From Durango, the Aztec Ruins National Monument is 36.1 miles south along the US-550 S towards Aztec, NM. Total travel time clocks is around 45 minutes.
Once you get to the park, you’ll want to head straight to the visitor’s center. There you can pay any entrance fees, pick up your trail guide, and check out the 900-years old artifacts showcased at the museum. You can also watch the 15-minute video, Aztec Ruins: Footprints of the Past, to see different perspectives on the site from Pueblo people, Navajo tribe members, and archaeologists.
Then take to the Aztec West Self-Guided Trail. This half-mile walk winds through the original rooms in the Ancestral Pueblo “Great House.” Along the way, you’ll enter the ceremonial Great Kiva, a semi-subterranean structure over 40 feet in diameter, which is the oldest and largest reconstructed building of its time.
Weather at Aztec Ruins
Spring typically has typical, unpredictable southwestern weather. Temperatures can range as low as 32 degrees and as high as 78 degrees. During this time it’s equally likely to be windy, raining, or clear and sunny.
Summers are quite warm at Aztec Ruins, with temperatures occasionally exceeding 100 degrees. From mid to late summer, however, days often cool off with regular afternoon thunderstorms.
Fall features fairly mild weather. Daytime highs average in the high 70s to low 80s, and lows at night drop to anywhere between 50 and 35 degrees.
Winters are usually mild for the most part, aside from those charming New Mexico winds. On the coldest nights, temperatures can drop to 0 degrees, but during the day the temperature rises anywhere between 20 and 60 degrees. Snow also falls throughout this season but typically accumulates no more than 1-2 inches.
Camping at Aztec Ruins
Since Aztec Ruins National Monument sits just outside the city of Aztec, NM, there are several lodging options including hotels, motels, and campgrounds. For a list of the closest lodging options, check out this link.
Old Spanish National Historic Trail – The Old Spanish Trail was the first recorded trade caravan from Santa Fe, NM, and went all the way to Los Angeles, CA. It’s unclear as to how close the caravan actually came to the national monument, but you can follow the designated trail today from the Aztec Ruins picnic area, across a bridge over the Animas River, and into historic downtown Aztec.
Aztec Ruins Junior Ranger Program – Just as with Chimney Rock National Monument, Aztec Ruins offers a fun and educational Junior Ranger Program for kids. There are six activities set up at various locations around the national monument, and once a child completes at least four of them, they will be eligible to receive their own junior ranger patch.
Canyons of the Ancients National Monument
Located about 50 miles west of Durango, Canyons of the Ancients contains the highest archaeological site density in the United States. The more than 6,355 recorded sites include villages, field houses, check dams, reservoirs, great kivas, cliff dwellings, shrines, sacred springs, agricultural fields, petroglyphs, and sweat lodges. The real kicker is that those are just the recorded sites and that there could be upwards of 30,000 sites at the Canyons of the Ancients. Truly, this is a national monument you don’t want to miss.
Getting to Canyons of the Ancients and Things to Do
As it covers over 170,000 acres, Canyons of the Ancients is definitely the largest national monument on this list, even eclipsing Mesa Verde National Park in size. There are also multiple points of entry into the national monument between Colorado and Utah. Since it can be a little overwhelming trying to decipher where to go first in the monument, we recommend checking out the Canyons of the Ancients Visitor Center and Museum for your stop. This is a great spot to start at, not only because you can pick up trail guides here and ask for staff recommendations for visiting the monument, but also because of the fascinating exhibits and wealth of information contained in the museum.
From Durango, the Canyons of the Ancients Visitor’s Center and Museum is 51 miles Northwest. Follow US-160 W for 27.5 miles where you’ll enter into Mancos, CO. Then take a right onto CO-184 W and follow that road for 19.6 miles all the way to the visitor’s center.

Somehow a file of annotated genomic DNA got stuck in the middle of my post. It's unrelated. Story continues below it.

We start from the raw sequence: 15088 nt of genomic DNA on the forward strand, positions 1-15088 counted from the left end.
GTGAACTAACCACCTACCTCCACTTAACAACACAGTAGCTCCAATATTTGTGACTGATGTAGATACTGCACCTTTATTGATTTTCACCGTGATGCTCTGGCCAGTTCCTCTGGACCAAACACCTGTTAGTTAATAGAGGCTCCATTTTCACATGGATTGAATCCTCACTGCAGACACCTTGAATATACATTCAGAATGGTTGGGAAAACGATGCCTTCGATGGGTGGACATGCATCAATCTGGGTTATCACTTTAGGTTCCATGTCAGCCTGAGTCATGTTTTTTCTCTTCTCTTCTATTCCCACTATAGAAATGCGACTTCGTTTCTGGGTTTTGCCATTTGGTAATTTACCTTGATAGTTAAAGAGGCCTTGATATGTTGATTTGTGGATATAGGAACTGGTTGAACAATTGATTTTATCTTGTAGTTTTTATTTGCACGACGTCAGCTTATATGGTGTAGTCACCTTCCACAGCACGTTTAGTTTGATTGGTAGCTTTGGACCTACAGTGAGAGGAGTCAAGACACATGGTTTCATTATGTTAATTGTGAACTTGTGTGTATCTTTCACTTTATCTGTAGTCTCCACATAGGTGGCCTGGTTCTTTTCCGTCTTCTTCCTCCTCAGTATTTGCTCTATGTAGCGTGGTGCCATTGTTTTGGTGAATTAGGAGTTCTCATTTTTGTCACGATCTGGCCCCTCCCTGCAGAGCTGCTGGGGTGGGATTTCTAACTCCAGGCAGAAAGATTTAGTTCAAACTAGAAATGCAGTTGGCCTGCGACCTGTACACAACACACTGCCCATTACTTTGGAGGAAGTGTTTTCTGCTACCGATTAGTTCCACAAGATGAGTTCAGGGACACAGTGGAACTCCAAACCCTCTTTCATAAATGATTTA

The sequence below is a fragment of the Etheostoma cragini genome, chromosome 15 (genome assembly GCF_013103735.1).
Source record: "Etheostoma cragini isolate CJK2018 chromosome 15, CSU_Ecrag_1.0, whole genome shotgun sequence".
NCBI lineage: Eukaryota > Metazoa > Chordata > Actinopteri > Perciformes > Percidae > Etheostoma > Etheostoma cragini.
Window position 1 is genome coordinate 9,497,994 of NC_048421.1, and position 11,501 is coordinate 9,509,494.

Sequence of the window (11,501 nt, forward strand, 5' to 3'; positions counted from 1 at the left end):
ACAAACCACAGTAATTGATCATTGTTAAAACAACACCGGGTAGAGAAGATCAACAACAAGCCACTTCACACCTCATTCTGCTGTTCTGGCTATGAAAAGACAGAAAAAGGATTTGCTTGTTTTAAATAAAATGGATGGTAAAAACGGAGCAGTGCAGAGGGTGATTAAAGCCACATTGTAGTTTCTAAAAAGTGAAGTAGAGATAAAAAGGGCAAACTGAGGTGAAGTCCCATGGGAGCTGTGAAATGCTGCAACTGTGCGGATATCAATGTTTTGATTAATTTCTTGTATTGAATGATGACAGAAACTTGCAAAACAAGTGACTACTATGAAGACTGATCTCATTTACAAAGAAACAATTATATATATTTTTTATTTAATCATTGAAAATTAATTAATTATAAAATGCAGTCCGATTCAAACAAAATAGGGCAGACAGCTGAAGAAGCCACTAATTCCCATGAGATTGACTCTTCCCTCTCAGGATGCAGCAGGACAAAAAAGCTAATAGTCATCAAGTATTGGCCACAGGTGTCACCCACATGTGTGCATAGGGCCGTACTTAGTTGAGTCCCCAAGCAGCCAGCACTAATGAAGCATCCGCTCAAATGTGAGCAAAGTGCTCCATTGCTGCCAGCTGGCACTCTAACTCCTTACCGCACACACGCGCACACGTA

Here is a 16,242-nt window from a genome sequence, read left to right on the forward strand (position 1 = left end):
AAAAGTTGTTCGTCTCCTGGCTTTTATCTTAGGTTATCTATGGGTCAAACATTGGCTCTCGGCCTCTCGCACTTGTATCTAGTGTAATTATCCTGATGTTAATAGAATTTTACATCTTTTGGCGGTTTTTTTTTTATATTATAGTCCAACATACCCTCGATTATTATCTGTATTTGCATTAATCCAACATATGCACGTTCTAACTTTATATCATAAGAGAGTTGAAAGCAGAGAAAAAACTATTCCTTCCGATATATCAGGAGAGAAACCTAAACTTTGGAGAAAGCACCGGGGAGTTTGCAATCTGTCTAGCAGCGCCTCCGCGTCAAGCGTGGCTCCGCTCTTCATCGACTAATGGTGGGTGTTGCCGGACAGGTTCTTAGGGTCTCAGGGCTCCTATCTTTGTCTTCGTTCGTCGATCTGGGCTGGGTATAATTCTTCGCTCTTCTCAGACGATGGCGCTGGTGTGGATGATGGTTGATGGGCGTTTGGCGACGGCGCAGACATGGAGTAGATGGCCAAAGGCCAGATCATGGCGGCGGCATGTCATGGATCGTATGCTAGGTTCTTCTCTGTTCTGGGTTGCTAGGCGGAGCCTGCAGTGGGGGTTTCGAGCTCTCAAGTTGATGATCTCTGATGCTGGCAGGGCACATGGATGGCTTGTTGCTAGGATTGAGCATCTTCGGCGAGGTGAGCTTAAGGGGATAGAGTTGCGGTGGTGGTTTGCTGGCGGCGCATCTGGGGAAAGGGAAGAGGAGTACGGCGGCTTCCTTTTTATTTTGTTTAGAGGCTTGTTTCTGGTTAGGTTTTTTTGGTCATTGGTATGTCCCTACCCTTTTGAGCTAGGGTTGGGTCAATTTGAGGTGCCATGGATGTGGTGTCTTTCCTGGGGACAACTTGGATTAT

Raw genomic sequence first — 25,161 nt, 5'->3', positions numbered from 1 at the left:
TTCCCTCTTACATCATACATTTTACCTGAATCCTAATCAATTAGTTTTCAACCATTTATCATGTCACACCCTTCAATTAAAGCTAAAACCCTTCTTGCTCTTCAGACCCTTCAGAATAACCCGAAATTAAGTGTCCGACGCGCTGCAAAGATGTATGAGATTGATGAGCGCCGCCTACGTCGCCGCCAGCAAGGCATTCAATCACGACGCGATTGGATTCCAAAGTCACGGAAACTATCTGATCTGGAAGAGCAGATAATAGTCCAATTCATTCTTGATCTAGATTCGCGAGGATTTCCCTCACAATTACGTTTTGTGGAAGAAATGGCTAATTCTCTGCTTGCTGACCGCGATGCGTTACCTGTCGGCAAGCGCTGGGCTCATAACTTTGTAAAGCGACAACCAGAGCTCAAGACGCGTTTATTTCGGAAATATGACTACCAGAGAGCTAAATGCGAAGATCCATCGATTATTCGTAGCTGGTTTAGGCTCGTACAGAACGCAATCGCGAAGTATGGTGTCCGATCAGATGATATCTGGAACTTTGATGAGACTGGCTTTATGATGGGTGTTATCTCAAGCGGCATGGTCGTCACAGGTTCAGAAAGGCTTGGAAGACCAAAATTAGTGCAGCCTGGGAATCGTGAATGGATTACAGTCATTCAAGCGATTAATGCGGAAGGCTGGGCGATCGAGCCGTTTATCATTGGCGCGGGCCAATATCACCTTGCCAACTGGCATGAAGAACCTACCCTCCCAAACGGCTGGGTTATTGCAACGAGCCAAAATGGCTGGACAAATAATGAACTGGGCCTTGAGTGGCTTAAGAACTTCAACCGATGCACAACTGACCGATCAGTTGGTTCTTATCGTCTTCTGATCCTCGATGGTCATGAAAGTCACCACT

Depending on where you choose to start your visit at Canyons of the Ancients, your drive from the visitor’s center will vary. Expect at least a 20-mile drive to which spot you head to first. Once there, you’ll have opportunities for hiking, mountain biking, backpacking, and horseback riding along with getting up close and personal with beautifully preserved ruins scattered across the landscape.
Weather at Canyons of the Ancients
Spring temperatures at Canyons of the Ancients typically average between 25 and 30 degrees for lows, and between 50 to 65 degrees for highs. The unpaved roads going through the national monument are also often muddy and difficult to get through without a reliable vehicle.
Summer is one of the busier seasons, but it’s also quite hot with 90-degree days a common occurrence in mid to late summer. At night, temperatures rarely drop below 40 degrees.
Fall is a fairly mild season at Canyons of the Ancients. Highs range between the mid-60s and high 70s, and lows typically don’t go below 45 degrees.
During Winter, temperatures can drop to as low as 14 degrees, and it rarely exceeds 50 degrees. Just as with most places in this region of Colorado, it’s common to find Canyons of the Ancients covered in snow throughout the winter months.
Camping at Canyons of the Ancients
Although there are no designated campgrounds, you can camp for free in most areas within the park. The only places you can’t camp at are at developed sites, near water sources or right beside ruins. So yeah, sorry to have to say this if it’s something you wanted to do, but no, you cannot seek shelter in the ruins to live out your ancient lifestyle immersion fantasies. We know it sounds cool, but it’s incredibly bad for the preservation of the ruins and also very disrespectful for descendants of the Ancestral Puebloans. As previously mentioned, Canyons of the Ancients covers approximately 176,000 acres of land, so you shouldn’t have much trouble finding a suitable spot to make your own campsite for the night.
Mountain Biking Over Hiking – Although it’s certainly fun hiking at Canyons of the Ancients to check out the ruins, we’d argue that it’s even more fun to ride a mountain bike on the trails. Check out the Sand Canyon and Rock Creek Trails for some great opportunities for both riding your bike and seeing a ton of archaeological sites. Some sections of these trails are a little technical to ride, but they’re simple to walk if need be. Just a quick heads up for the Sand Canyon trail, when you reach the sign that reads “Recommended for Foot Travel Only,” be prepared for a lot of walking your bike if you plan to press on past that point.
Visit the Visitor’s Center – Yes, we know we discussed this already, but the Canyons of the Ancients Visitor Center and Museum is just such a great resource for first-time visitors, especially the museum. There is a fascinating collection of well-preserved artifacts and records from excavations at the national monument that you can learn about. There are also interactive exhibits and films to check out inside the museum as well as two 12th century archaeological sites just outside the museum.